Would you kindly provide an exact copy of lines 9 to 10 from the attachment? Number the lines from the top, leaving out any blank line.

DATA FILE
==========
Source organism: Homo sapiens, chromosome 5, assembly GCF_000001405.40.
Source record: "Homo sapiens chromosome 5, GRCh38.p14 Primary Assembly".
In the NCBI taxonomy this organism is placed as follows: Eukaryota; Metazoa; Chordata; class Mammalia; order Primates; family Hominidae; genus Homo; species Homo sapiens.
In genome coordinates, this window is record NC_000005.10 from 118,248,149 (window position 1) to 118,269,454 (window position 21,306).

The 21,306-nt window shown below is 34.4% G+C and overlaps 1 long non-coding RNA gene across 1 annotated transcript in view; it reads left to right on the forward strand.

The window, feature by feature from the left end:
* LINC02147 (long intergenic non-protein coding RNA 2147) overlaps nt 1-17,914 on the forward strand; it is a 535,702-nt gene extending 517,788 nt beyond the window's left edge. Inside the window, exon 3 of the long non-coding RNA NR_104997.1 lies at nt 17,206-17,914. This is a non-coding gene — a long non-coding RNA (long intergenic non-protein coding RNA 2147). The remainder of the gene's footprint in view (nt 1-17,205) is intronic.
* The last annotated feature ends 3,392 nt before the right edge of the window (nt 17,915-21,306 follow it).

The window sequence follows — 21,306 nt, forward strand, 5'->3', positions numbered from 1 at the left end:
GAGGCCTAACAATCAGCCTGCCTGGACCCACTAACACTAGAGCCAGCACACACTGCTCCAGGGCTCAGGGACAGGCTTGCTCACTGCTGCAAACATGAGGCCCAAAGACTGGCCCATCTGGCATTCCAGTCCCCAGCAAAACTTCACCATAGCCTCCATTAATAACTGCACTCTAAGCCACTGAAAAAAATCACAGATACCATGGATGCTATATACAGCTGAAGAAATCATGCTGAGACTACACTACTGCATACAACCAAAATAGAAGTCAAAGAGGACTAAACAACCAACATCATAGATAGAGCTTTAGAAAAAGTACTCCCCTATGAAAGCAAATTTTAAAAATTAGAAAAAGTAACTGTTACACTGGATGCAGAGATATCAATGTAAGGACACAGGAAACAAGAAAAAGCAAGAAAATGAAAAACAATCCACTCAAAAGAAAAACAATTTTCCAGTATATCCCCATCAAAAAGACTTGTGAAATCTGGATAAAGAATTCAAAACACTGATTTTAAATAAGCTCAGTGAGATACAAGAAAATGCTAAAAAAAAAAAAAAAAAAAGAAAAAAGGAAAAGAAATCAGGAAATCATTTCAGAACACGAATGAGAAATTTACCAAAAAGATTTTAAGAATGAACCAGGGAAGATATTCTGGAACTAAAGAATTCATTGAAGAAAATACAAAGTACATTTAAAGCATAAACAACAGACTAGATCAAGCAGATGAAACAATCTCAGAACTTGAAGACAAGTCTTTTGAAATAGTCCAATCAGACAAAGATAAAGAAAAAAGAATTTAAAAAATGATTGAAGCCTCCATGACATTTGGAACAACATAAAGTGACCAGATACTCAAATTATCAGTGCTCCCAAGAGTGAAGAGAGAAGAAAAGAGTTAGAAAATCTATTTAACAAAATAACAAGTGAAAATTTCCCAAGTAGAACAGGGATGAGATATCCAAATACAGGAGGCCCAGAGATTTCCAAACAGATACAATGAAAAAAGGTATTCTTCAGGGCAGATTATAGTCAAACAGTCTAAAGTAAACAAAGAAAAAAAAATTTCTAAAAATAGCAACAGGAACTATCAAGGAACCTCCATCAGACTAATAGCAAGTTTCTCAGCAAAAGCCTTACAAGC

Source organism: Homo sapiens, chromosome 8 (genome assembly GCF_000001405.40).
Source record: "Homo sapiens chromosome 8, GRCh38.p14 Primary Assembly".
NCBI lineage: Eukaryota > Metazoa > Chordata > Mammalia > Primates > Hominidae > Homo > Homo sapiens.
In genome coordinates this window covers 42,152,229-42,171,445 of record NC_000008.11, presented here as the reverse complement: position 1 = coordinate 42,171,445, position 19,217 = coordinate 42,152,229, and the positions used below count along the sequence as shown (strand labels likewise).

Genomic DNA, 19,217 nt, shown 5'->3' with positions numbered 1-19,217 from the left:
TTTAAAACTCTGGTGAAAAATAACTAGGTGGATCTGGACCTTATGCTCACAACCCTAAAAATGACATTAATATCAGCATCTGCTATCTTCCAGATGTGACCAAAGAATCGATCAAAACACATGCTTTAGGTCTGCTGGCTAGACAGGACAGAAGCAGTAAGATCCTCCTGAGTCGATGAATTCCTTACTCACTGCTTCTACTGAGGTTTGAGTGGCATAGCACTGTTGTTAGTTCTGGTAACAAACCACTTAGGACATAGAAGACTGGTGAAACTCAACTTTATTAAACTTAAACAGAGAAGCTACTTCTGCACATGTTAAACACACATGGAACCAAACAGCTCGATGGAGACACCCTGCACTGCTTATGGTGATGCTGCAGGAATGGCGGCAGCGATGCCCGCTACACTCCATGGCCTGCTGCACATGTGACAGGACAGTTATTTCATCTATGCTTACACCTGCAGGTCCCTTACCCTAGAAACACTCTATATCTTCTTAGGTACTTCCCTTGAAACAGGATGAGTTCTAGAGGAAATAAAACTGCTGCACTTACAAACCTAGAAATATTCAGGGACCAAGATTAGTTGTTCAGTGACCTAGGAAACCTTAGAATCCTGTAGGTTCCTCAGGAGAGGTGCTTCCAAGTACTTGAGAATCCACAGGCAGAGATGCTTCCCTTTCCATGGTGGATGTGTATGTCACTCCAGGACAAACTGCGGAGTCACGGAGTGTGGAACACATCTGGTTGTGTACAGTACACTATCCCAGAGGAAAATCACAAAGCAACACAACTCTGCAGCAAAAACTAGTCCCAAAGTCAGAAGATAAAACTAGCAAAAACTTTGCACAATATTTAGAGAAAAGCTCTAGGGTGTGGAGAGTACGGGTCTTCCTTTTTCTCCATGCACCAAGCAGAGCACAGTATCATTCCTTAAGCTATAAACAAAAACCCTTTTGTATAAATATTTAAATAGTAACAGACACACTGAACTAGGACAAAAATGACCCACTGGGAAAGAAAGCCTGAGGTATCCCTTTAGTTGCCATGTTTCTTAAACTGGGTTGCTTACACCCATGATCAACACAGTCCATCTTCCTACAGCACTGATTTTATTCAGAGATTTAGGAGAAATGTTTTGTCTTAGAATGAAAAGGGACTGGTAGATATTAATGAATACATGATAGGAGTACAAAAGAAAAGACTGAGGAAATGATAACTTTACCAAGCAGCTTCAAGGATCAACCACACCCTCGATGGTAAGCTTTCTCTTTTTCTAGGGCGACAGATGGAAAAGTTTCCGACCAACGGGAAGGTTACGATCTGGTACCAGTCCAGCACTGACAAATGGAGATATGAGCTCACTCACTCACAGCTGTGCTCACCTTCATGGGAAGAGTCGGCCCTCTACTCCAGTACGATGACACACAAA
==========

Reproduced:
The window sequence follows — 21,306 nt, forward strand, 5'->3', positions numbered from 1 at the left end:
GAGGCCTAACAATCAGCCTGCCTGGACCCACTAACACTAGAGCCAGCACACACTGCTCCAGGGCTCAGGGACAGGCTTGCTCACTGCTGCAAACATGAGGCCCAAAGACTGGCCCATCTGGCATTCCAGTCCCCAGCAAAACTTCACCATAGCCTCCATTAATAACTGCACTCTAAGCCACTGAAAAAAATCACAGATACCATGGATGCTATATACAGCTGAAGAAATCATGCTGAGACTACACTACTGCATACAACCAAAATAGAAGTCAAAGAGGACTAAACAACCAACATCATAGATAGAGCTTTAGAAAAAGTACTCCCCTATGAAAGCAAATTTTAAAAATTAGAAAAAGTAACTGTTACACTGGATGCAGAGATATCAATGTAAGGACACAGGAAACAAGAAAAAGCAAGAAAATGAAAAACAATCCACTCAAAAGAAAAACAATTTTCCAGTATATCCCCATCAAAAAGACTTGTGAAATCTGGATAAAGAATTCAAAACACTGATTTTAAATAAGCTCAGTGAGATACAAGAAAATGCTAAAAAAAAAAAAAAAAAAAGAAAAAAGGAAAAGAAATCAGGAAATCATTTCAGAACACGAATGAGAAATTTACCAAAAAGATTTTAAGAATGAACCAGGGAAGATATTCTGGAACTAAAGAATTCATTGAAGAAAATACAAAGTACATTTAAAGCATAAACAACAGACTAGATCAAGCAGATGAAACAATCTCAGAACTTGAAGACAAGTCTTTTGAAATAGTCCAATCAGACAAAGATAAAGAAAAAAGAATTTAAAAAATGATTGAAGCCTCCATGACATTTGGAACAACATAAAGTGACCAGATACTCAAATTATCAGTGCTCCCAAGAGTGAAGAGAGAAGAAAAGAGTTAGAAAATCTATTTAACAAAATAACAAGTGAAAATTTCCCAAGTAGAACAGGGATGAGATATCCAAATACAGGAGGCCCAGAGATTTCCAAACAGATACAATGAAAAAAGGTATTCTTCAGGGCAGATTATAGTCAAACAGTCTAAAGTAAACAAAGAAAAAAAAATTTCTAAAAATAGCAACAGGAACTATCAAGGAACCTCCATCAGACTAATAGCAAGTTTCTCAGCAAAAGCCTTACAAGC